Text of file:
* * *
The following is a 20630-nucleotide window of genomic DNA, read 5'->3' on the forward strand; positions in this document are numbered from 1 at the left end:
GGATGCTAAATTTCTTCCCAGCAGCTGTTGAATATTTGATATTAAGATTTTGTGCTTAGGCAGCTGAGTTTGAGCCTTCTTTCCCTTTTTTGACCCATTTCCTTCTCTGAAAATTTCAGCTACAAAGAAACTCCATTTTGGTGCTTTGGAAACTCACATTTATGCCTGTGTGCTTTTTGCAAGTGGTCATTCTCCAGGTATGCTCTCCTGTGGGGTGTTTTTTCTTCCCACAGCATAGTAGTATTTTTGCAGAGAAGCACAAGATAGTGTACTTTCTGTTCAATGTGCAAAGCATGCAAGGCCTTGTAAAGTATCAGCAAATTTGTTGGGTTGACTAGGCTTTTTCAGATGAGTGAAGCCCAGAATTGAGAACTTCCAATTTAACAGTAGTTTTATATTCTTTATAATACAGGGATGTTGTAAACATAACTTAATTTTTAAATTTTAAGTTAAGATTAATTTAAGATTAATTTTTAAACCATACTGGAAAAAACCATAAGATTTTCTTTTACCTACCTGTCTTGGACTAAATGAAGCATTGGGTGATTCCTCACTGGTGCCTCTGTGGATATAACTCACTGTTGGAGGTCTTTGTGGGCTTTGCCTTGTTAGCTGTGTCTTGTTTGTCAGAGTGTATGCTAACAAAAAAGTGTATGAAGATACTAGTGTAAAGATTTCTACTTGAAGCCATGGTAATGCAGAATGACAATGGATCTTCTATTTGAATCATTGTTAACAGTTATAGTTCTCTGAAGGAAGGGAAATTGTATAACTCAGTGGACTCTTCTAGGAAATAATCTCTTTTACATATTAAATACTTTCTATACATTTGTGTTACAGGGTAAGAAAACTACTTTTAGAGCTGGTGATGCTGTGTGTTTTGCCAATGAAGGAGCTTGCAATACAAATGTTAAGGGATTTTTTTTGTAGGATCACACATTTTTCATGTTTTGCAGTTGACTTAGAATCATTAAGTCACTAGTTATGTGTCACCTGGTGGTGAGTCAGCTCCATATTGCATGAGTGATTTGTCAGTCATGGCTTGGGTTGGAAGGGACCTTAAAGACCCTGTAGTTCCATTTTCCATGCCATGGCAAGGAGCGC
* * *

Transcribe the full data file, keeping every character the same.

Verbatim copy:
The following is a 20630-nucleotide window of genomic DNA, read 5'->3' on the forward strand; positions in this document are numbered from 1 at the left end:
GGATGCTAAATTTCTTCCCAGCAGCTGTTGAATATTTGATATTAAGATTTTGTGCTTAGGCAGCTGAGTTTGAGCCTTCTTTCCCTTTTTTGACCCATTTCCTTCTCTGAAAATTTCAGCTACAAAGAAACTCCATTTTGGTGCTTTGGAAACTCACATTTATGCCTGTGTGCTTTTTGCAAGTGGTCATTCTCCAGGTATGCTCTCCTGTGGGGTGTTTTTTCTTCCCACAGCATAGTAGTATTTTTGCAGAGAAGCACAAGATAGTGTACTTTCTGTTCAATGTGCAAAGCATGCAAGGCCTTGTAAAGTATCAGCAAATTTGTTGGGTTGACTAGGCTTTTTCAGATGAGTGAAGCCCAGAATTGAGAACTTCCAATTTAACAGTAGTTTTATATTCTTTATAATACAGGGATGTTGTAAACATAACTTAATTTTTAAATTTTAAGTTAAGATTAATTTAAGATTAATTTTTAAACCATACTGGAAAAAACCATAAGATTTTCTTTTACCTACCTGTCTTGGACTAAATGAAGCATTGGGTGATTCCTCACTGGTGCCTCTGTGGATATAACTCACTGTTGGAGGTCTTTGTGGGCTTTGCCTTGTTAGCTGTGTCTTGTTTGTCAGAGTGTATGCTAACAAAAAAGTGTATGAAGATACTAGTGTAAAGATTTCTACTTGAAGCCATGGTAATGCAGAATGACAATGGATCTTCTATTTGAATCATTGTTAACAGTTATAGTTCTCTGAAGGAAGGGAAATTGTATAACTCAGTGGACTCTTCTAGGAAATAATCTCTTTTACATATTAAATACTTTCTATACATTTGTGTTACAGGGTAAGAAAACTACTTTTAGAGCTGGTGATGCTGTGTGTTTTGCCAATGAAGGAGCTTGCAATACAAATGTTAAGGGATTTTTTTTGTAGGATCACACATTTTTCATGTTTTGCAGTTGACTTAGAATCATTAAGTCACTAGTTATGTGTCACCTGGTGGTGAGTCAGCTCCATATTGCATGAGTGATTTGTCAGTCATGGCTTGGGTTGGAAGGGACCTTAAAGACCCTGTAGTTCCATTTTCCATGCCATGGCAAGGAGCGC